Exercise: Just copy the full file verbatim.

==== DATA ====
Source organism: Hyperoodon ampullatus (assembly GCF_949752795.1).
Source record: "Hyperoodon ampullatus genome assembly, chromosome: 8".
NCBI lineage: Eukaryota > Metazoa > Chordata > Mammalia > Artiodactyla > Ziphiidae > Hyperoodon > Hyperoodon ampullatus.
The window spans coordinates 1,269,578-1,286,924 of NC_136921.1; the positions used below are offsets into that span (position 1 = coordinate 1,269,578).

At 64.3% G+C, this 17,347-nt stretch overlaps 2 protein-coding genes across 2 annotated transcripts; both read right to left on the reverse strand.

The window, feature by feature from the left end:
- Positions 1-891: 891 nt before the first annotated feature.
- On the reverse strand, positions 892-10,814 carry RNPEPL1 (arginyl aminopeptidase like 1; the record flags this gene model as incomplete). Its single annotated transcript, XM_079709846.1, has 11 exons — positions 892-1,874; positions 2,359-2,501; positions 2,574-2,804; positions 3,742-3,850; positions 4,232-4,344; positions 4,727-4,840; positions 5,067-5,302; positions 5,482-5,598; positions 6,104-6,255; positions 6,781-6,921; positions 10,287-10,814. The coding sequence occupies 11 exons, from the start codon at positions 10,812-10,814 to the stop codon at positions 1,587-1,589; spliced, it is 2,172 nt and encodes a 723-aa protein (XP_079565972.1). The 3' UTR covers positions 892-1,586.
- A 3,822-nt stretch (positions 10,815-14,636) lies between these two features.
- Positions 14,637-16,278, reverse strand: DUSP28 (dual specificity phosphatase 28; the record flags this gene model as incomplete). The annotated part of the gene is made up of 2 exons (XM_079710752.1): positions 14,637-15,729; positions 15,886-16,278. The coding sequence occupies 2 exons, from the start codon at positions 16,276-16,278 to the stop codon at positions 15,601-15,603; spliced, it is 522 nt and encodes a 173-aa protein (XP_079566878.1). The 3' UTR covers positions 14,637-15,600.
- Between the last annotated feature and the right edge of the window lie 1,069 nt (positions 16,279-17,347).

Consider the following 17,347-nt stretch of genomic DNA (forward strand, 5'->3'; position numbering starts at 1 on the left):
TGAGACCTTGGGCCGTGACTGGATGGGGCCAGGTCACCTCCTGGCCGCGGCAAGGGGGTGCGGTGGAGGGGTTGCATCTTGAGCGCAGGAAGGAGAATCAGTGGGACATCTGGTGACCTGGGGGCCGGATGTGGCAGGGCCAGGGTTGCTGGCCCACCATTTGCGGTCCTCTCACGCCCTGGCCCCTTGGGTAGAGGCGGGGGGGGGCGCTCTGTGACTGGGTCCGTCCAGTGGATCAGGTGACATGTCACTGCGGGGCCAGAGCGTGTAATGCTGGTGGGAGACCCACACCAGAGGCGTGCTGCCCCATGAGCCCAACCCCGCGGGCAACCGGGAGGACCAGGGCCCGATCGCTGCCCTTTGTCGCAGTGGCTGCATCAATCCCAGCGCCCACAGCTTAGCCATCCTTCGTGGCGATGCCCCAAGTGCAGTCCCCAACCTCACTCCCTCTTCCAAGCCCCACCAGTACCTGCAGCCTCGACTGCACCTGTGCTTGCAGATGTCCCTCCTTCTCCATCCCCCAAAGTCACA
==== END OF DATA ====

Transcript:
Source organism: Hyperoodon ampullatus (assembly GCF_949752795.1).
Source record: "Hyperoodon ampullatus genome assembly, chromosome: 8".
NCBI lineage: Eukaryota > Metazoa > Chordata > Mammalia > Artiodactyla > Ziphiidae > Hyperoodon > Hyperoodon ampullatus.
The window spans coordinates 1,269,578-1,286,924 of NC_136921.1; the positions used below are offsets into that span (position 1 = coordinate 1,269,578).

At 64.3% G+C, this 17,347-nt stretch overlaps 2 protein-coding genes across 2 annotated transcripts; both read right to left on the reverse strand.

The window, feature by feature from the left end:
- Positions 1-891: 891 nt before the first annotated feature.
- On the reverse strand, positions 892-10,814 carry RNPEPL1 (arginyl aminopeptidase like 1; the record flags this gene model as incomplete). Its single annotated transcript, XM_079709846.1, has 11 exons — positions 892-1,874; positions 2,359-2,501; positions 2,574-2,804; positions 3,742-3,850; positions 4,232-4,344; positions 4,727-4,840; positions 5,067-5,302; positions 5,482-5,598; positions 6,104-6,255; positions 6,781-6,921; positions 10,287-10,814. The coding sequence occupies 11 exons, from the start codon at positions 10,812-10,814 to the stop codon at positions 1,587-1,589; spliced, it is 2,172 nt and encodes a 723-aa protein (XP_079565972.1). The 3' UTR covers positions 892-1,586.
- A 3,822-nt stretch (positions 10,815-14,636) lies between these two features.
- Positions 14,637-16,278, reverse strand: DUSP28 (dual specificity phosphatase 28; the record flags this gene model as incomplete). The annotated part of the gene is made up of 2 exons (XM_079710752.1): positions 14,637-15,729; positions 15,886-16,278. The coding sequence occupies 2 exons, from the start codon at positions 16,276-16,278 to the stop codon at positions 15,601-15,603; spliced, it is 522 nt and encodes a 173-aa protein (XP_079566878.1). The 3' UTR covers positions 14,637-15,600.
- Between the last annotated feature and the right edge of the window lie 1,069 nt (positions 16,279-17,347).

Consider the following 17,347-nt stretch of genomic DNA (forward strand, 5'->3'; position numbering starts at 1 on the left):
TGAGACCTTGGGCCGTGACTGGATGGGGCCAGGTCACCTCCTGGCCGCGGCAAGGGGGTGCGGTGGAGGGGTTGCATCTTGAGCGCAGGAAGGAGAATCAGTGGGACATCTGGTGACCTGGGGGCCGGATGTGGCAGGGCCAGGGTTGCTGGCCCACCATTTGCGGTCCTCTCACGCCCTGGCCCCTTGGGTAGAGGCGGGGGGGGGCGCTCTGTGACTGGGTCCGTCCAGTGGATCAGGTGACATGTCACTGCGGGGCCAGAGCGTGTAATGCTGGTGGGAGACCCACACCAGAGGCGTGCTGCCCCATGAGCCCAACCCCGCGGGCAACCGGGAGGACCAGGGCCCGATCGCTGCCCTTTGTCGCAGTGGCTGCATCAATCCCAGCGCCCACAGCTTAGCCATCCTTCGTGGCGATGCCCCAAGTGCAGTCCCCAACCTCACTCCCTCTTCCAAGCCCCACCAGTACCTGCAGCCTCGACTGCACCTGTGCTTGCAGATGTCCCTCCTTCTCCATCCCCCAAAGTCACA